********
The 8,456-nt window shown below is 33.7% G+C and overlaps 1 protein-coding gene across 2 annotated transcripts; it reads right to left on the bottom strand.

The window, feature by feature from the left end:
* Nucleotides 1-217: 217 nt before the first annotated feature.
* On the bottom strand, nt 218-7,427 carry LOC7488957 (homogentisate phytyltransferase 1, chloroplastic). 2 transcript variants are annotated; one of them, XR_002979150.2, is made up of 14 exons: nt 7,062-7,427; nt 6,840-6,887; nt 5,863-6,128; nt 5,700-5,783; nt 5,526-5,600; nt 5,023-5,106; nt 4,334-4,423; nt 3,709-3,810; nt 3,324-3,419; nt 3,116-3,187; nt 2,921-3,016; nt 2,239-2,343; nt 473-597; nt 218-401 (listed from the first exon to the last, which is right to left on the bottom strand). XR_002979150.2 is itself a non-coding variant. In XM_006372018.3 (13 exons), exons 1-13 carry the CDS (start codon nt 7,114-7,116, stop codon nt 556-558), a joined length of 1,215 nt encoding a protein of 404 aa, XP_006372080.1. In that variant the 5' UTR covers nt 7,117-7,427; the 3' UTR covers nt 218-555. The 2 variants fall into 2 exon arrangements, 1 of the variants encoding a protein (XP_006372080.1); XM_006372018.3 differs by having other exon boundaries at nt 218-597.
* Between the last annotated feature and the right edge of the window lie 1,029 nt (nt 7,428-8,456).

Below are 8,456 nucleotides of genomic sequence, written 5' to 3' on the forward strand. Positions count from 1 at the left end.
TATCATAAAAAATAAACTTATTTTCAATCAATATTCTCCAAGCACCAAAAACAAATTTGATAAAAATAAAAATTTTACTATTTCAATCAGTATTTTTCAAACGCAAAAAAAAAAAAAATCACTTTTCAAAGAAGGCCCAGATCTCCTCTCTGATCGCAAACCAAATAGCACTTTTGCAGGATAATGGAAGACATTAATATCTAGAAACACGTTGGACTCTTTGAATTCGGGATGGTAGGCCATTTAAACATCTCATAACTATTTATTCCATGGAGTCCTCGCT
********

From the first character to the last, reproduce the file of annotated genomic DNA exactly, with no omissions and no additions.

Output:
The 8,456-nt window shown below is 33.7% G+C and overlaps 1 protein-coding gene across 2 annotated transcripts; it reads right to left on the bottom strand.

The window, feature by feature from the left end:
* Nucleotides 1-217: 217 nt before the first annotated feature.
* On the bottom strand, nt 218-7,427 carry LOC7488957 (homogentisate phytyltransferase 1, chloroplastic). 2 transcript variants are annotated; one of them, XR_002979150.2, is made up of 14 exons: nt 7,062-7,427; nt 6,840-6,887; nt 5,863-6,128; nt 5,700-5,783; nt 5,526-5,600; nt 5,023-5,106; nt 4,334-4,423; nt 3,709-3,810; nt 3,324-3,419; nt 3,116-3,187; nt 2,921-3,016; nt 2,239-2,343; nt 473-597; nt 218-401 (listed from the first exon to the last, which is right to left on the bottom strand). XR_002979150.2 is itself a non-coding variant. In XM_006372018.3 (13 exons), exons 1-13 carry the CDS (start codon nt 7,114-7,116, stop codon nt 556-558), a joined length of 1,215 nt encoding a protein of 404 aa, XP_006372080.1. In that variant the 5' UTR covers nt 7,117-7,427; the 3' UTR covers nt 218-555. The 2 variants fall into 2 exon arrangements, 1 of the variants encoding a protein (XP_006372080.1); XM_006372018.3 differs by having other exon boundaries at nt 218-597.
* Between the last annotated feature and the right edge of the window lie 1,029 nt (nt 7,428-8,456).

Below are 8,456 nucleotides of genomic sequence, written 5' to 3' on the forward strand. Positions count from 1 at the left end.
TATCATAAAAAATAAACTTATTTTCAATCAATATTCTCCAAGCACCAAAAACAAATTTGATAAAAATAAAAATTTTACTATTTCAATCAGTATTTTTCAAACGCAAAAAAAAAAAAAATCACTTTTCAAAGAAGGCCCAGATCTCCTCTCTGATCGCAAACCAAATAGCACTTTTGCAGGATAATGGAAGACATTAATATCTAGAAACACGTTGGACTCTTTGAATTCGGGATGGTAGGCCATTTAAACATCTCATAACTATTTATTCCATGGAGTCCTCGCT